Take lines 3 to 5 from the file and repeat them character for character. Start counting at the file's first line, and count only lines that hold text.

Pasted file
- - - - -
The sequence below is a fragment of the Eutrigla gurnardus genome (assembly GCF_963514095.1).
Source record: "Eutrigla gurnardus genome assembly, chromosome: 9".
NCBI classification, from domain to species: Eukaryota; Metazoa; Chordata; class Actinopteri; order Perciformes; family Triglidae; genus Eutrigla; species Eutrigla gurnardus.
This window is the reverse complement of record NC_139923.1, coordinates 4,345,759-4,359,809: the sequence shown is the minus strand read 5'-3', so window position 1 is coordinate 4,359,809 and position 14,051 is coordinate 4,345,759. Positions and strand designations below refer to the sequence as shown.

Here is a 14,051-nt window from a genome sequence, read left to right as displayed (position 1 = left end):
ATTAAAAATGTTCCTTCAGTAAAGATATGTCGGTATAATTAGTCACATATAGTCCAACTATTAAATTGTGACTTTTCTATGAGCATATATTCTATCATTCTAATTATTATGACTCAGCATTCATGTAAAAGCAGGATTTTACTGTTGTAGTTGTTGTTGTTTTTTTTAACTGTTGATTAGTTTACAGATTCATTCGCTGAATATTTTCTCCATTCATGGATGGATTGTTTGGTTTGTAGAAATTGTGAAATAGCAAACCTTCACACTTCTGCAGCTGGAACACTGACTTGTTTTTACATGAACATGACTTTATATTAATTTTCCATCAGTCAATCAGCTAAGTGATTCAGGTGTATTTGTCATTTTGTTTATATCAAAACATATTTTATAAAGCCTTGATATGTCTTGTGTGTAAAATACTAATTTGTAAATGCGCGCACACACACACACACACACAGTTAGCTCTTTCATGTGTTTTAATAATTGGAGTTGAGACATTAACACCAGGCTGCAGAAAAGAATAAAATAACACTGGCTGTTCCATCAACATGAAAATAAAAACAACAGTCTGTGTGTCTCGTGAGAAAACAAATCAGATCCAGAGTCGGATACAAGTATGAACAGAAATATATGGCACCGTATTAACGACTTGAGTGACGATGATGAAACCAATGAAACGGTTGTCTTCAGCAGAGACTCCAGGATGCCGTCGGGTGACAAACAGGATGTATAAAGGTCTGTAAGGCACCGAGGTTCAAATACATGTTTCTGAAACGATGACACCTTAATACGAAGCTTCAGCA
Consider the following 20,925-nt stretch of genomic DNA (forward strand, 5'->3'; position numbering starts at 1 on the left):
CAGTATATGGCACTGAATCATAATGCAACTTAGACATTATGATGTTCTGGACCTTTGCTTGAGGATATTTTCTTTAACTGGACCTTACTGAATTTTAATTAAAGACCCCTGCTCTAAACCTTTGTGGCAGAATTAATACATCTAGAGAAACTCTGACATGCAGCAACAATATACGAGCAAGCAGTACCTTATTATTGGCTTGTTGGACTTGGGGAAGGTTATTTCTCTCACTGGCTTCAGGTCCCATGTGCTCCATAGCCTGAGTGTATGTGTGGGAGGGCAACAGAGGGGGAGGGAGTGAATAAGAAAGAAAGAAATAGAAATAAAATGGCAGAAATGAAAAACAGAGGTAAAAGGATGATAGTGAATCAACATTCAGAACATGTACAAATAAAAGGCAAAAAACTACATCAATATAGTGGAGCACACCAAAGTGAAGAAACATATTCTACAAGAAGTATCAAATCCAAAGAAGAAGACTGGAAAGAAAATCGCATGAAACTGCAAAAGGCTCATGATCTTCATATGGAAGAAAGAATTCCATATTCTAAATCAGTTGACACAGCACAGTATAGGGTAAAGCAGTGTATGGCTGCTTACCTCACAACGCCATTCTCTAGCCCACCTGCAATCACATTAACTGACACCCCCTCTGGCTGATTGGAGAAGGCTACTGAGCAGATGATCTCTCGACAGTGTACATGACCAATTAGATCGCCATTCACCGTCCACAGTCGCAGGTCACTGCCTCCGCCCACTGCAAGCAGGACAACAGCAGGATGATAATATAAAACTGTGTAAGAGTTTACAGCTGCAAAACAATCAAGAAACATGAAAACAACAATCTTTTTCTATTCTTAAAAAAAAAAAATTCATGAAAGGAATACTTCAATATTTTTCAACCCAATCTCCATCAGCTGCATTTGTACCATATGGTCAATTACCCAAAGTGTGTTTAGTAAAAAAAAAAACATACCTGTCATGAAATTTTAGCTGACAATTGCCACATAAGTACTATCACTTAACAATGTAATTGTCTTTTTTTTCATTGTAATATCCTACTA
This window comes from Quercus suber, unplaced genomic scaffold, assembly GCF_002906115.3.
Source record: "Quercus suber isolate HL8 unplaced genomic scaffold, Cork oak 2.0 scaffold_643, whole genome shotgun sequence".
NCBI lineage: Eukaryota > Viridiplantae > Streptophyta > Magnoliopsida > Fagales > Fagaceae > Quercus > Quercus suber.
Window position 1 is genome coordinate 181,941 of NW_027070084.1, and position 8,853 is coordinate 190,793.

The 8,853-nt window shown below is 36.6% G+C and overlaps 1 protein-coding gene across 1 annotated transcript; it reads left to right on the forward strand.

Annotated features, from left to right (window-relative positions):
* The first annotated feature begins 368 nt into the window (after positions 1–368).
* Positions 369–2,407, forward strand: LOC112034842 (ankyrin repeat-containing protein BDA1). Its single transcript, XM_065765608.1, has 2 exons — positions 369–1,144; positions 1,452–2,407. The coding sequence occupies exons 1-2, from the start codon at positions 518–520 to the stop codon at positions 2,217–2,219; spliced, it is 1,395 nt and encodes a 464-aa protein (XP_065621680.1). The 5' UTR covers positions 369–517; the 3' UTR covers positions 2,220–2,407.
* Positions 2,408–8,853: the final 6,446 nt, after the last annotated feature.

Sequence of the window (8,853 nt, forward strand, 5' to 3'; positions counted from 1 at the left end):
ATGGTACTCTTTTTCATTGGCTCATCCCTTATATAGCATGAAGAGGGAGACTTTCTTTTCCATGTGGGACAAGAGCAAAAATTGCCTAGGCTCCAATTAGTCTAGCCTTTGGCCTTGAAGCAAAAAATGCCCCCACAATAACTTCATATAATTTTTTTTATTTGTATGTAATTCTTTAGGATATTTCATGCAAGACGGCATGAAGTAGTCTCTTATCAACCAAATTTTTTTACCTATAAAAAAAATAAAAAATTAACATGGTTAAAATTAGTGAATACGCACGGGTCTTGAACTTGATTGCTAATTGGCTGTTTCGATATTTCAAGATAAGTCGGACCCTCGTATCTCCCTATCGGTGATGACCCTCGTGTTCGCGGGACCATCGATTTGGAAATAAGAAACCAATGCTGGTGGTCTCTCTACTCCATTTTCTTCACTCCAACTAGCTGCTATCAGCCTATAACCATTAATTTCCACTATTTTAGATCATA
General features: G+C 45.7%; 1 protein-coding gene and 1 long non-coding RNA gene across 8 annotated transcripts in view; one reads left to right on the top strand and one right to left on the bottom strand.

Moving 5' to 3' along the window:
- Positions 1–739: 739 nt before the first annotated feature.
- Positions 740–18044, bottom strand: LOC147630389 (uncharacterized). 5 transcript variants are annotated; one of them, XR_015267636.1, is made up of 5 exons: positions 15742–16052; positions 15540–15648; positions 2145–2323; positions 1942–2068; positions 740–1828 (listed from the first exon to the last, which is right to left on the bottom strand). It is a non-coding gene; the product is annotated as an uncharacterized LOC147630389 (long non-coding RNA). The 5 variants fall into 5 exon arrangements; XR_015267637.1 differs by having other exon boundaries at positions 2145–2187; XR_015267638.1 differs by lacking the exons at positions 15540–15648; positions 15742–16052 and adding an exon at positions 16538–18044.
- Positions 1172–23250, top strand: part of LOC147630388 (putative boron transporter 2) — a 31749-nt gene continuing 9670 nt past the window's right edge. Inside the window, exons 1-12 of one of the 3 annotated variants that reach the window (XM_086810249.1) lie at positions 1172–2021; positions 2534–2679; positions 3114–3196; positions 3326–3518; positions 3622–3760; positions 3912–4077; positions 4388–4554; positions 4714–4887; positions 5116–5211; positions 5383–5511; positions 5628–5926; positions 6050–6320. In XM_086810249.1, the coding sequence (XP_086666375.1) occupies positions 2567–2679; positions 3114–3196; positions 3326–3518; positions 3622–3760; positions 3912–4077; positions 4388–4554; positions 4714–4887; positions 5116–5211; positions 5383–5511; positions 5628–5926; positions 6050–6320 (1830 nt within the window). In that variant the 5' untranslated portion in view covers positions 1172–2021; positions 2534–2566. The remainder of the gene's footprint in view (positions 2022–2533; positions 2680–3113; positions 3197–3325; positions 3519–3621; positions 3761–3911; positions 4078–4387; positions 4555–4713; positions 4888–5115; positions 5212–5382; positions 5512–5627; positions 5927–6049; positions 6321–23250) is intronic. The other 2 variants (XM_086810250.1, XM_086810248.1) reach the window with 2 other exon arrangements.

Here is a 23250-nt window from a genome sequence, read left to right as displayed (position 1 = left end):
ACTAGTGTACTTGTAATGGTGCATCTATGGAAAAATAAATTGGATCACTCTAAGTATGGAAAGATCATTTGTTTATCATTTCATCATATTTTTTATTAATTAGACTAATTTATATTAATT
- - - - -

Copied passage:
NCBI classification, from domain to species: Eukaryota; Metazoa; Chordata; class Actinopteri; order Perciformes; family Triglidae; genus Eutrigla; species Eutrigla gurnardus.
This window is the reverse complement of record NC_139923.1, coordinates 4,345,759-4,359,809: the sequence shown is the minus strand read 5'-3', so window position 1 is coordinate 4,359,809 and position 14,051 is coordinate 4,345,759. Positions and strand designations below refer to the sequence as shown.

Here is a 14,051-nt window from a genome sequence, read left to right as displayed (position 1 = left end):